A Private Venus

A Private Venus

Book - 2012
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Duca Lamberti's a doctor who's just been released from prison, where he's spent the last three years for having practiced euthanasia. Unable to work in medicine, he takes a job helping Davide, a young and depressed alcoholic, whose past seems to involve prostitution, pornography, and murder.
Publisher: Oxfordshire [England] : Hersilia Press, 2012
Description: 281 p. ; 20 cm
ISBN: 9780956379641
0956379648
Branch Call Number: Scer
Additional Contributors: Scerbanenco, Giorgio 1911-1969

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gvenkatesh
Aug 19, 2015

Originally published in 60s and only recently translated, reading it is like watching an old classic cartoon in the age of Pixar animations that had their origins in the former. The book cover audaciously describes the author as "the godfather of Italian noir" and this is not just publisher hyperbole.

This is not to say it is only of historical interest or is crudely written. On the contrary, the author's mixed background (born of Ukrainian/Italian parents in Kiev, moving to Italy after losing his father to the Russian revolution, etc) has definitely lent a unique quality to the genre and the characters he created who are all very interesting and still seem fresh. Characters that are above-average intellectually ( e.g., women that can discuss chess moves or Kantian philosophy while engaging in street-walking), doctors, engineers and teachers held in high esteem while prone to hard drinking, police characters that are helpful and not cast as corrupt fascist pigs as fashionable with the typically far left leaning writers of southern Europe...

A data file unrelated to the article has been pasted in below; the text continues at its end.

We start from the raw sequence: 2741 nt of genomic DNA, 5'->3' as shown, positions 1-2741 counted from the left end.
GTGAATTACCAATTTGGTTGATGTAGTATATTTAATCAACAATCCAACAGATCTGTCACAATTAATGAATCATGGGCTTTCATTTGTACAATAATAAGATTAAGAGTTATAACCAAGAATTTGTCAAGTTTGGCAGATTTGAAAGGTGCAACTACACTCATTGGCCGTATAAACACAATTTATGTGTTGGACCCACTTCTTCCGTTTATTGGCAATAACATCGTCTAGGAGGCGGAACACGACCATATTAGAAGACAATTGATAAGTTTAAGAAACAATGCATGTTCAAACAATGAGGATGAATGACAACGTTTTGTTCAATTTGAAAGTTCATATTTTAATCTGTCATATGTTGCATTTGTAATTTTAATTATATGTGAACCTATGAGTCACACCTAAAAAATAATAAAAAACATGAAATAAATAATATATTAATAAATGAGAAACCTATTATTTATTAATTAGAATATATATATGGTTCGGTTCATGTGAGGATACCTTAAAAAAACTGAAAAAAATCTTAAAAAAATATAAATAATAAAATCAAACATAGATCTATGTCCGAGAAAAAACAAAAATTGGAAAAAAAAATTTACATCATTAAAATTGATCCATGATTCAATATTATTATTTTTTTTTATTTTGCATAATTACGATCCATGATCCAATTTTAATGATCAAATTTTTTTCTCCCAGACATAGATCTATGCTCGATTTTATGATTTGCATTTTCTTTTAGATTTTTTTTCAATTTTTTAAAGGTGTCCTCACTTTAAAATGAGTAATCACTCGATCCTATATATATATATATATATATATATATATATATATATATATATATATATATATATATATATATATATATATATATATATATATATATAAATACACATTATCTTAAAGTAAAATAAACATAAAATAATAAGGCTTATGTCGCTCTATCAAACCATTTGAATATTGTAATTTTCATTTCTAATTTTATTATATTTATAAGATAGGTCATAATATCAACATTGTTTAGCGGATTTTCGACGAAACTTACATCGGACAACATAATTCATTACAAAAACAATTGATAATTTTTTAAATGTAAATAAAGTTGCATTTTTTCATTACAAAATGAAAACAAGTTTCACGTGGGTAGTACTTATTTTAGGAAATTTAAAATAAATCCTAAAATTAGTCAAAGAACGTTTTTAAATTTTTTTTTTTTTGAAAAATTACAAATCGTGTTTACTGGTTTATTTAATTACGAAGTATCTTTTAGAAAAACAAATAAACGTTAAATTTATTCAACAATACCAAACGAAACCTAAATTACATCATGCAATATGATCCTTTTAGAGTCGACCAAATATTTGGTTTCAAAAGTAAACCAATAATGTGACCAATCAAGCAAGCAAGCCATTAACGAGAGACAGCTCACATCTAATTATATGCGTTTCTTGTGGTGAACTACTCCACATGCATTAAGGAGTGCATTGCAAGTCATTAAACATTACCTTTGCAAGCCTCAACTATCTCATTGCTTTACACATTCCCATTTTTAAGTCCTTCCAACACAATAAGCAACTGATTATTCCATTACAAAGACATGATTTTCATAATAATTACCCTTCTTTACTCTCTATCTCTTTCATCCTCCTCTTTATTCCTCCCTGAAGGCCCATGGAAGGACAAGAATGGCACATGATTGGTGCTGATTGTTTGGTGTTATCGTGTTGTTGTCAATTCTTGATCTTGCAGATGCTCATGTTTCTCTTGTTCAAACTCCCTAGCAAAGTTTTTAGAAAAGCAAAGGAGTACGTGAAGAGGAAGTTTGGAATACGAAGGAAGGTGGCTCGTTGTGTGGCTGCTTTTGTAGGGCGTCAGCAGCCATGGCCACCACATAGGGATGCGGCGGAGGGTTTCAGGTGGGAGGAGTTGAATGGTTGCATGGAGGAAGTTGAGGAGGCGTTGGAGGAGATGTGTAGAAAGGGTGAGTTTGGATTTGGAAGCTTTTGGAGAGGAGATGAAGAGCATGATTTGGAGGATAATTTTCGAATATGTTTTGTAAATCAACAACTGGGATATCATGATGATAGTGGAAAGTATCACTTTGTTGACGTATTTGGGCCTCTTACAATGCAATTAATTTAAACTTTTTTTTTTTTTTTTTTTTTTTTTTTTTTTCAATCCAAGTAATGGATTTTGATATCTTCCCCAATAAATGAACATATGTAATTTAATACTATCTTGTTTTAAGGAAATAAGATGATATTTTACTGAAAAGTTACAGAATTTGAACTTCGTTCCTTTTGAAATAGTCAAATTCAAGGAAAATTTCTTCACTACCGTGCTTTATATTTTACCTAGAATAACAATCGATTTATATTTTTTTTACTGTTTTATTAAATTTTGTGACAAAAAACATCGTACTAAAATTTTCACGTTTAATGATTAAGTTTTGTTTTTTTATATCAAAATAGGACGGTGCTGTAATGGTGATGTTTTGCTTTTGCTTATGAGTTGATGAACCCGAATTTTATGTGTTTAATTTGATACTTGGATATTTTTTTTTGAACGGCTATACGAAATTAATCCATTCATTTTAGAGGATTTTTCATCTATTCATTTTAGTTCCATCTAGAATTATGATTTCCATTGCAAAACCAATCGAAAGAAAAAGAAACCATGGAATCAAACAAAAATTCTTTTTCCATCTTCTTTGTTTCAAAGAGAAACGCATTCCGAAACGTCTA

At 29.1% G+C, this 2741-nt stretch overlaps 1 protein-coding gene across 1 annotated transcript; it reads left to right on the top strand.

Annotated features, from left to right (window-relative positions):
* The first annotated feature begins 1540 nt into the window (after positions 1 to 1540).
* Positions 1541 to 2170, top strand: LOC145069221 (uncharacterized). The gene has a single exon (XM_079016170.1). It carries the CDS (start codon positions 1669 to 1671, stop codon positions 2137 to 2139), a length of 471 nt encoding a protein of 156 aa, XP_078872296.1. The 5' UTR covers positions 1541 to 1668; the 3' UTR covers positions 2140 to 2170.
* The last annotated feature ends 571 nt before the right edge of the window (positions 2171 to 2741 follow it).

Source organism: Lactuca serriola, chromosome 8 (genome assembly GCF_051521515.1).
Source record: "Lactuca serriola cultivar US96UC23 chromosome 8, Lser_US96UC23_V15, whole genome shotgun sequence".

Its main contribution is of much more significance. It is a fine example of noir as a genre that lifts open the dark underbelly of the society (especially one that tries to mask it) where things aren't just black and white, where good people do not always win or come out unscathed and where characters show their strengths and weaknesses forcefully/colorfully.

It is perfectly set in Milan, a city much like San Francisco or Boston that has always masked/denied the dark and ugly sides with consumption veneers of the moneyed class. Written for a domestic audience, people familiar with Milan or its characteristics will get more from this novel than those who don't know it or only know it by the Duomo, La Scala or the shops on Via Montenapoleone.

If only a Scerbanenco would emerge to draw rich material from present day San Francisco, focusing not on the rich techies or the real estate tycoons but on the thriving darker underbelly that only exists to cater to every conceivable consumptive vice of the former while surviving being exploited by the unscrupulous in the daily lives.

Highly recommended for Noir genre fans. The novel can be easily read in one or just a few sittings.

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